What A Mesh
Timothy Morton's ecological theory is meshy. Literally, actually. For Morton, mesh explains the interconnectedness of all living and non-living beings. infinite both in number of connections and scale of differentiation. He states:
The ecological thought does, indeed, consist in the ramifications of the truly wonderful fact of the mesh. All life forms are the mesh, and so are all the dead ones, as are their habitats, which are also made up of living and nonliving beings. We know even more now about how life forms have shaped the Earth (think of oil, of oxygen—the first climate change cataclysm). We drive around using crushed dinosaur parts. Iron is mostly a by-product of bacterial metabolism. So is oxygen. Mountains can be made of shells and fossilized bacteria. Death and the mesh go together in another sense, too, because natural selection implies extinction (Morton, The Ecological Thought, 2010).
At first glance, this idea doesn't seem to jive with object-oriented studies, which holds that all objects exist independent of other objects and possess agency, or the capacity to move in and out of relations (and assemblages of relations). If all objects are interconnected, however, they lack agency and, instead, remain ensnared within a totalizing relational determination. Independence of preordained—so noted because absolute relationality implicates relations, themselves, in a clown walk of codependence—relational assemblages is impossibilized, precipitating the stacking of relations on top of one another to forge illusive teleological regimes. So, does that mean the concept must be discarded, now that Tim is an OOO'er?
Not necessarily. He just needs to clean up his mesh. Rather than defining it in hyperrelational terms that undermine objects themselves, Morton should, in my view, define the mesh topologically, as the sum total of all relations extant in a given spatiotemporal frame. In this way, the mesh complements Morton's hyperobjects thesis, completing the object-oriented turn of the ecological thought. Hyperobjects are characterized by an ambiguous mereology, in that they cannot be locally manifested because of their massive distribution. In other words, manifestations of a hyperobject—for example, Earth—have achieved escape velocity for the objects they pertain. Hyperobjects remain fully objectal, however, despite their size, a point that is sometimes missed. Even though hyperobjects occupy a higher dimensional space than "smaller" objects to which they adhere, they are fully agential beings, capable of entering into and departing relations. Operationalizing the mesh as the summation of all objects, on the other hand, would undermine objects, turning the mesh into an ultimate hyperobject from which all other entities could never, even in theory, be severed. In effect, the mesh would become a single substance, an objectal form, with other objects being defined in terms of alienation from this ideal. Put simply, the mesh would be God, auscultating itself through the becoming-other of its constituent parts.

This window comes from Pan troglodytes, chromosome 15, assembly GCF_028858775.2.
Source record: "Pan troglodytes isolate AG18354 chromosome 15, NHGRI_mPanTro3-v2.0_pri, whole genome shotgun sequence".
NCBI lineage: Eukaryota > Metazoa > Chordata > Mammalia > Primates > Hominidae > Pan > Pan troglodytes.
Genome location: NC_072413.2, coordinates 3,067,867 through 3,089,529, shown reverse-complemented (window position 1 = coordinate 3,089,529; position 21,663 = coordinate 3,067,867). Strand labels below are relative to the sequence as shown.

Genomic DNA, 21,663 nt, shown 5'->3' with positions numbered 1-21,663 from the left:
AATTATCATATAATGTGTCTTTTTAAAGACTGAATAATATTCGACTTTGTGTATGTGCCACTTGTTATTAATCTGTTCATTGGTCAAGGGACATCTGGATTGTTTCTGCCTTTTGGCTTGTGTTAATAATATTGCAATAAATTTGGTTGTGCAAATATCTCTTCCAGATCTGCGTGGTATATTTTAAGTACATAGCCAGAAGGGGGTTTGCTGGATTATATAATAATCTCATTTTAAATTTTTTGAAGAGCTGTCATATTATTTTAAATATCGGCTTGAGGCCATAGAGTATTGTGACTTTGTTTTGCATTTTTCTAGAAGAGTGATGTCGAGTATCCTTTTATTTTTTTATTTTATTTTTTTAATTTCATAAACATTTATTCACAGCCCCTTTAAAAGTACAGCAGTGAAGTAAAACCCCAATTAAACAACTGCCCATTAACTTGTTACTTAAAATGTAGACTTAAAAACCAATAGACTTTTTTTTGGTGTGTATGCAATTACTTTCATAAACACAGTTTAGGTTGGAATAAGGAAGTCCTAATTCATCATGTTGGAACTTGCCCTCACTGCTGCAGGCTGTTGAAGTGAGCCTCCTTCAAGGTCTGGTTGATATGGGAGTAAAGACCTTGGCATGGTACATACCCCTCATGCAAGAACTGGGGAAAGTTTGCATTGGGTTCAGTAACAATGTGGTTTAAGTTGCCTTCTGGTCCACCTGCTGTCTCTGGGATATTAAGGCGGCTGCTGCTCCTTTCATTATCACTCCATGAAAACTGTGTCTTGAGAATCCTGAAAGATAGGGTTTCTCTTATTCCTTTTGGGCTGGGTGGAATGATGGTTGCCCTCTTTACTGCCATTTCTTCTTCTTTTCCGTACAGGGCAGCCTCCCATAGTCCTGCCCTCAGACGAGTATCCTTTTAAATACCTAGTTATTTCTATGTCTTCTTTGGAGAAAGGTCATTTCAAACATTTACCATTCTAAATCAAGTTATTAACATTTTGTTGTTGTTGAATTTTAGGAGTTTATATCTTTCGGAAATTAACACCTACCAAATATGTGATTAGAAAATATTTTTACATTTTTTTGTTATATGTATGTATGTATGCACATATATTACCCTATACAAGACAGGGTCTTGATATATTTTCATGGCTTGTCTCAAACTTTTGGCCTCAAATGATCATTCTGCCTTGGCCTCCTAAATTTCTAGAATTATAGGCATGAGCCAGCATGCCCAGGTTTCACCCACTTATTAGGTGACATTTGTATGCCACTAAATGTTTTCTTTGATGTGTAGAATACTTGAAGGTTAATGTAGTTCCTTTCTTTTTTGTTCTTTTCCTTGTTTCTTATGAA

Instead, the mesh can be understood relationally, as the aggregate of all encounters between objects in a given assemblage. Just as a hyperobject can be parsed in terms of parts and wholes, so can the mesh. Thus, the mesh can be adapted to describe objects relating in various scales. If capitalism is a fictive hyperobject for Western economic entities, then the mesh encapsulates all commodified relations occurring within a capitalist framework in a given temporal frame. Like hyperobjects, the mesh can be scaled up or down, depending on the entities in question. Importantly, the mesh is not, itself, a relation, but a fictive entity bounded by prehension (if all relations are translations, then relations comprising the mesh are always already 'sensual', in the phenomenological sense of being 'intentional' deployed by Graham Harman). The key, here, is in the uncanniness of the mesh that parrots hyperobjectal incertitude, the inherent unfamiliarity of even the most familiar objects, or what Morton calls 'strange strangers'. Meshed entities exist coexistentially, yet contingently, meaning that no matter how close they appear to one another, objects cannot achieve a speed great enough to outrun their finitude. Accordingly, when objects seemingly should be on a march toward intimacy through repetition of relations, the absence of each other's being is made more and more present, the gulf of becoming—indeed, awareness of the lack of total interdependence—widened. Repetition of the withdrawn essential chasm births both reverence and horror, rendering the mesh a field of relational anxiety, within which objects are neither reducible to signification nor instrumentality, but expose processes of projection as an objectal withdrawal masquerading as a structurally individuated subjectivity.
Put a bit poetically, existence in the mesh implicates the contingent affirmation of an unseen Other refracted through the looking glass, instead of an enduringly entangled binary of self and not-self on either side of a prismatic plane. That said, relations within the mesh seek not the colorful space opened on the other side of the rabbit hole, but, in contrast, a fuller experience of descent, simply out of love for the act of falling.